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Scientists have identified three solutions that are making fashion better for the planet. Among them, the first one is new fabrics that shed fewer microplastics. 60% of the world clothes are made synthetically from petrochemicals.

Polyester, nylon and acrylic contain tiny plastic strands called microfibers that come off into the water when you wash your clothes. Microfibers equivalent to more than 50 billion plastic bottles end up in the ocean every year Source: Ellen MacArthur Foundation.

So Polartect has designed material that sheds up to 5 times fewer plastic fibres. Source & footage: Polartec. And other companies are even making clothes that don’t need washing at all. Cutting down on the water and energy used in doing laundry. Pangaia T-shirt is treated with anti-microbial peppermint oil so it stays fresh without being washed. Source: Pangaia and could save 3000 litres of water over its lifetime while this unbound Merino pullover wicks sweat to its outer surface where it evaporates fast. Keeping the garment odourless for weeks, according to the company.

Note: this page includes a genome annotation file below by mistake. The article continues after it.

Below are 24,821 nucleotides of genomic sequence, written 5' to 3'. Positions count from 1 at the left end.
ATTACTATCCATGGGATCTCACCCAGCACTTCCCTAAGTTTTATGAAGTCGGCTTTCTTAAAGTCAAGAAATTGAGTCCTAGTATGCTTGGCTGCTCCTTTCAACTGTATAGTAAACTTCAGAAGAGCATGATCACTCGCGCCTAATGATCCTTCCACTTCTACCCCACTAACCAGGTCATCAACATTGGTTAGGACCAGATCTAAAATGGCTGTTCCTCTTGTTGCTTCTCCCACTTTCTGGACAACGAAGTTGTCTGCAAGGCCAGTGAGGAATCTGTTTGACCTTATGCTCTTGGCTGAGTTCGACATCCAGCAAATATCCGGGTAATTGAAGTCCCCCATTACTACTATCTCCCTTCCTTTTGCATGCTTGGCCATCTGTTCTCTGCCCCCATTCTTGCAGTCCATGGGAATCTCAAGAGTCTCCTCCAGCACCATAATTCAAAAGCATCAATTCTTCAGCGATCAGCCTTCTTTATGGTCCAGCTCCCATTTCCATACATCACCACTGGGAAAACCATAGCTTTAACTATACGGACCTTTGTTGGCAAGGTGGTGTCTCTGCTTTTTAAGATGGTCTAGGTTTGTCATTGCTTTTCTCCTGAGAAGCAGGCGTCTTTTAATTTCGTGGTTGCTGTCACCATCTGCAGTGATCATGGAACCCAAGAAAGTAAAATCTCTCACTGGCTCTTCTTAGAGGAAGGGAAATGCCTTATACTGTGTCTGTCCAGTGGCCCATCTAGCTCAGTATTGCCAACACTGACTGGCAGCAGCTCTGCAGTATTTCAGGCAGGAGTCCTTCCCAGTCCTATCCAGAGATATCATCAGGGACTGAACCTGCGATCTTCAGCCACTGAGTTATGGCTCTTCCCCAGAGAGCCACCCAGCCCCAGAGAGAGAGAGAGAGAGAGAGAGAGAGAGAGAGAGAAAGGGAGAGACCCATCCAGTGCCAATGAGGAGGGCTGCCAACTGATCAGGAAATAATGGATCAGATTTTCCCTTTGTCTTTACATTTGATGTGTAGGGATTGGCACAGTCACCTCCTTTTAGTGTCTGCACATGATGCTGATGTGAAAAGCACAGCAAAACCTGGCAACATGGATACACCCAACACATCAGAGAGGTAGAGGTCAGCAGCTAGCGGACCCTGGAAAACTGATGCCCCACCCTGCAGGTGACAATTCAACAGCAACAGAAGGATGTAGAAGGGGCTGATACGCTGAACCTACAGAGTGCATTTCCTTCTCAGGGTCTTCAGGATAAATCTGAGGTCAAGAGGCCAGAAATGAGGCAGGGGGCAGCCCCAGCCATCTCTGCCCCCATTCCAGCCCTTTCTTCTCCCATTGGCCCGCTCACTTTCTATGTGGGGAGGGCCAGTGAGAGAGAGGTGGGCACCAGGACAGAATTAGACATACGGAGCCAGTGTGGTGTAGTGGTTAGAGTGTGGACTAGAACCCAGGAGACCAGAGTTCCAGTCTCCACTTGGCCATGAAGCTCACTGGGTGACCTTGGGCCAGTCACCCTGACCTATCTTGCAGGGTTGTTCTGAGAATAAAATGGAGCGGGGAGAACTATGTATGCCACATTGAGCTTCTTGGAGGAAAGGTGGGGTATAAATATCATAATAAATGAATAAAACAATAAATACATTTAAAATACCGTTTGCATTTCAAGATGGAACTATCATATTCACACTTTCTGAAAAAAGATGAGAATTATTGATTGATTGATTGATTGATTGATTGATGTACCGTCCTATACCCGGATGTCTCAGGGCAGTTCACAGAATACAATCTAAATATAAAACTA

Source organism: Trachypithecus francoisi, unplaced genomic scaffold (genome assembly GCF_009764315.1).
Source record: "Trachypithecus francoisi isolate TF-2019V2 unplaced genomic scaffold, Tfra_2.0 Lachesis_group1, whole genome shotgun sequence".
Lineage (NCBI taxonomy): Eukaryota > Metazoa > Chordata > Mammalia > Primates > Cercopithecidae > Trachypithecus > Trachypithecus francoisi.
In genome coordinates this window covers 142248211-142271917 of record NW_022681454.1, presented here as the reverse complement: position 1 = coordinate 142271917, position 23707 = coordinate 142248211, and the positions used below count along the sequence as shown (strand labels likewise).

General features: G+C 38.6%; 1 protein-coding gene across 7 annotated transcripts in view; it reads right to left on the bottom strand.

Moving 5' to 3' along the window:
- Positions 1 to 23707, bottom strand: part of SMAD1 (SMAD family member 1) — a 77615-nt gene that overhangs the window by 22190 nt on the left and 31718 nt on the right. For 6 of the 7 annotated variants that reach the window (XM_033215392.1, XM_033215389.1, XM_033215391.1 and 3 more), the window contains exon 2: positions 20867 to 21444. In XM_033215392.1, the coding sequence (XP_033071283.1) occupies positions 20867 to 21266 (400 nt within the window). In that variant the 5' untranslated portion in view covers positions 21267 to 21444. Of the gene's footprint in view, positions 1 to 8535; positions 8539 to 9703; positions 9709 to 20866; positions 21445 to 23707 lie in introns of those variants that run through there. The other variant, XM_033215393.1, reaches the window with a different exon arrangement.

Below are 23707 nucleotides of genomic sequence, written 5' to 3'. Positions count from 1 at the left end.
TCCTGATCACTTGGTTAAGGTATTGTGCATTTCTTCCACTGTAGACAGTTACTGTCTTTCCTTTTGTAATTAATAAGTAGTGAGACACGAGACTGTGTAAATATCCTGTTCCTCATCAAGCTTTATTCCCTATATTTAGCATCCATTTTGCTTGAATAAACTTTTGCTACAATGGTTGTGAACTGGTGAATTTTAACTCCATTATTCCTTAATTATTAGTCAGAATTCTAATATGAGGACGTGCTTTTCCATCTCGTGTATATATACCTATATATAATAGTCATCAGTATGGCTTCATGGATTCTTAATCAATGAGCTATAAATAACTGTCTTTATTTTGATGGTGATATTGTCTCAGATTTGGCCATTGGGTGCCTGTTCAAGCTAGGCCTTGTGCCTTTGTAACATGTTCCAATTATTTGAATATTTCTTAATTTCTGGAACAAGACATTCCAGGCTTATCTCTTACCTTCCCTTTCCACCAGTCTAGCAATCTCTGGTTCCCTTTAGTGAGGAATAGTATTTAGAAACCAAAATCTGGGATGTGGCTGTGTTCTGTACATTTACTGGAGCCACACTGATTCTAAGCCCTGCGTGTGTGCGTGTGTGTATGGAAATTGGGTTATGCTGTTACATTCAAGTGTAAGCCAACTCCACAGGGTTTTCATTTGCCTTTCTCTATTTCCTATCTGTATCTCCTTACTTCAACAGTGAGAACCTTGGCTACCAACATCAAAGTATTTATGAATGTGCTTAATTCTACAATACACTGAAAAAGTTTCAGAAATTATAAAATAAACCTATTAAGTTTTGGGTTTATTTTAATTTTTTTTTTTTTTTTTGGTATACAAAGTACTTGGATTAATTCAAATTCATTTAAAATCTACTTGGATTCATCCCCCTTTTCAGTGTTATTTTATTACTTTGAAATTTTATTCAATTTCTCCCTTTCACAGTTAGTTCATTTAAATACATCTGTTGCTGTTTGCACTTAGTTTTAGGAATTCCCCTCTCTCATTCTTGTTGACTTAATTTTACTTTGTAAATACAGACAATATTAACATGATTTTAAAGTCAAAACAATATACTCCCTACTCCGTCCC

Another solution is Dyeing fabric without water. Traditional methods use 200 tons of water to dye 1 ton of fabric Source: Global Fashion Agenda. And dyeing causes 20% of industrial water pollution worldwide. Dutch company DyeCoo colours textiles using no water or excess chemicals. Instead, it dissolves dye in high-pressured CO2 footage: DyeCoo Textile Systems, YouTube. The CO2 is recycled and used again. And with no drying time needed the process is faster, cheaper and uses less energy.

Tracing supply chains with blockchain is a method of knowing how their clothes are made is key to transforming the industry. Using blockchain, consumers can scan a barcode with a smartphone Source: The Lenzing Group/Textile Genesis. To find out the carbon footprint of any garment as well as the sustainability of the fabric and ethics of the supply chain. 80% of the consumers want fashion brands to disclose their supply chain. Think how sustainable is your wardrobe?

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